W3C home > Mailing lists > Public > www-forms@w3.org > July 2003

RE: XForms Client versus Server

From: Mark Birbeck <Mark.Birbeck@x-port.net>
Date: Fri, 25 Jul 2003 12:26:51 +0100
Message-ID: <E3ED00A7C285EE408679DE2A26D1C7810148F648@S007.x-port.net>
To: "'Steve Brimley'" <steve.brimley@toplev.com>
Cc: "'www-forms@w3.org'" <www-forms@w3.org>


> I would have thought that any implementation that relies on round trips to
> a server will not be XForms compliant unless the server is contacted every
> time the value of a control is altered.

That doesn't follow. Of course you could do it that way, but you could do it
any number of other ways, too.

> The reason is that the form is required to behave as though it is directly
> linked to the underlying XML document.

But as you say, it is only required to behave "as though" it is connected.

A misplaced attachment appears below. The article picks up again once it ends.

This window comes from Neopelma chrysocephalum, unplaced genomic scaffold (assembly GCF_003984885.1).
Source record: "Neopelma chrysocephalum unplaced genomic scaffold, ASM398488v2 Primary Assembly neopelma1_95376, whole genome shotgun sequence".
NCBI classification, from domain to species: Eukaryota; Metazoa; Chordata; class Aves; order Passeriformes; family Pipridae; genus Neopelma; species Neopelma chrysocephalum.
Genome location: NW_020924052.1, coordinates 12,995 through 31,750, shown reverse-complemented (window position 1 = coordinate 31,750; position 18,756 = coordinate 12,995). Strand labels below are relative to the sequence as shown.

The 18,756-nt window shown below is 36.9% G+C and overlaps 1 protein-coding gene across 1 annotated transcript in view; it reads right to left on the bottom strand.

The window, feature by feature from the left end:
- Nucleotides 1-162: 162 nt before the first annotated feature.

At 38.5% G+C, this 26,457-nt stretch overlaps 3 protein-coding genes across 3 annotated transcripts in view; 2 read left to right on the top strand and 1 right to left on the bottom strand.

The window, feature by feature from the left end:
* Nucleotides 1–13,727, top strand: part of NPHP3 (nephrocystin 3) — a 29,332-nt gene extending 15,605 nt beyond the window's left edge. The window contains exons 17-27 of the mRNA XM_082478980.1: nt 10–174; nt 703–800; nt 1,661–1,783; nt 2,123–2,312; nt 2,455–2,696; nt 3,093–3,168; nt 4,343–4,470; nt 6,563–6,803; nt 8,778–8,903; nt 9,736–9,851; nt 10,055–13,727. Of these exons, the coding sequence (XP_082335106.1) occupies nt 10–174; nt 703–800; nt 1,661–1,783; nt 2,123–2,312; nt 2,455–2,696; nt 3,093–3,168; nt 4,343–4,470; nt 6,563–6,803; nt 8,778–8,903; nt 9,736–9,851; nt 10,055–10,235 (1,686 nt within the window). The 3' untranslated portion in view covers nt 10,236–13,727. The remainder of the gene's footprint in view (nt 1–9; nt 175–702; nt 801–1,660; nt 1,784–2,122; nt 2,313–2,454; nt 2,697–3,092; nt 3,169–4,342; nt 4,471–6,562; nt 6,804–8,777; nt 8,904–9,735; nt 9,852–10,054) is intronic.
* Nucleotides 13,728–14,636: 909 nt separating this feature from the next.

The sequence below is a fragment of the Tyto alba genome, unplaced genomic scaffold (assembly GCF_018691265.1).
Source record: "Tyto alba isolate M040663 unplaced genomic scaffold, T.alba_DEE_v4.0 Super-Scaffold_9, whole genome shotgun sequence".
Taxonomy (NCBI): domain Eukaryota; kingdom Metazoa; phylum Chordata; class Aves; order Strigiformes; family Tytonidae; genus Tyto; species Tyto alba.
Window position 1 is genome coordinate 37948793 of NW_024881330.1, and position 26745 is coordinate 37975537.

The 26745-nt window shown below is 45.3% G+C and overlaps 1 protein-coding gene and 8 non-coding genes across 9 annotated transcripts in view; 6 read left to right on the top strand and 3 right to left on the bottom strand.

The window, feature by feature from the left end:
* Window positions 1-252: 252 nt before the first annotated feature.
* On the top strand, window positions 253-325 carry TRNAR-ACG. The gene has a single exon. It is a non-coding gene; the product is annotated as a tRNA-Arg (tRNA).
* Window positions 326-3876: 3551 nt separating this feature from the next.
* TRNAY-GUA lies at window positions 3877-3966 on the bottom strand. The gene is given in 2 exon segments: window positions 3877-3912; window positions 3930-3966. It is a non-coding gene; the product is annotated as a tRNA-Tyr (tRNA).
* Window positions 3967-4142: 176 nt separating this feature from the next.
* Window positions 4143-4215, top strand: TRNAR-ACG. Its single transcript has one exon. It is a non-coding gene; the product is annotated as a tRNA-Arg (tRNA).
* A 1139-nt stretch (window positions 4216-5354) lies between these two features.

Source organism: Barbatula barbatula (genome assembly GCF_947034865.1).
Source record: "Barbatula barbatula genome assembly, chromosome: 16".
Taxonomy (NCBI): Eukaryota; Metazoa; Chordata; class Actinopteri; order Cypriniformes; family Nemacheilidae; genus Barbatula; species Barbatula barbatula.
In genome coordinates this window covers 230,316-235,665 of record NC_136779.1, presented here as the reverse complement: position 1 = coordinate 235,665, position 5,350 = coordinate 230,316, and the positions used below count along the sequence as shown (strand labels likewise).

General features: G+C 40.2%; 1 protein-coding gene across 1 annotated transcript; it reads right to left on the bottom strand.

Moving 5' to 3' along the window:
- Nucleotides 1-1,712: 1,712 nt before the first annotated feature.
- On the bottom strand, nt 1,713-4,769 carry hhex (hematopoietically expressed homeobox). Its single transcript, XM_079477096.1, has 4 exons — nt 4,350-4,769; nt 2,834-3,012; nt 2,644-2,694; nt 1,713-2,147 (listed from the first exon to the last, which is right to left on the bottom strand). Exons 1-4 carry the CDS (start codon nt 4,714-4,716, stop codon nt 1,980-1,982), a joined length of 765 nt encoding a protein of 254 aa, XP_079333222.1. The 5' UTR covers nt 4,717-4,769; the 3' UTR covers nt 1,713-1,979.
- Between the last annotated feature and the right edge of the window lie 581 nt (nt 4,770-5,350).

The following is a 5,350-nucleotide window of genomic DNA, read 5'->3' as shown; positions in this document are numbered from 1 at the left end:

Provided the functionality specified in the XForms spec is adhered to, it
doesn't matter how it is achieved.

> That means that, if more than one control is linked to a particular
> element, changing one should immediately change the other.  The
> same logic applies to calculations using XPath.

Sure ... but even simple DHTML can do that. The real challenge is to work
out "when" to go back to the server, rather than going every time, for every

In fact, given the events-based architecture of XForms, you could actually
'split' an XForms form across two or three servers, and the client PC ...
and still be conforming to the standard!

> I can't see a way round this.  For example, if two controls are linked to
> a single element, and the client can't deal with this, how should the
> server interpret the contradictory data sent to it?

That would of course be a problem, so you have to make sure you return
unambiguous data.


Mark Birbeck
Co-author Professional XML and
Professional XML Meta Data,
both by Wrox Press

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Received on Friday, 25 July 2003 07:30:16 UTC

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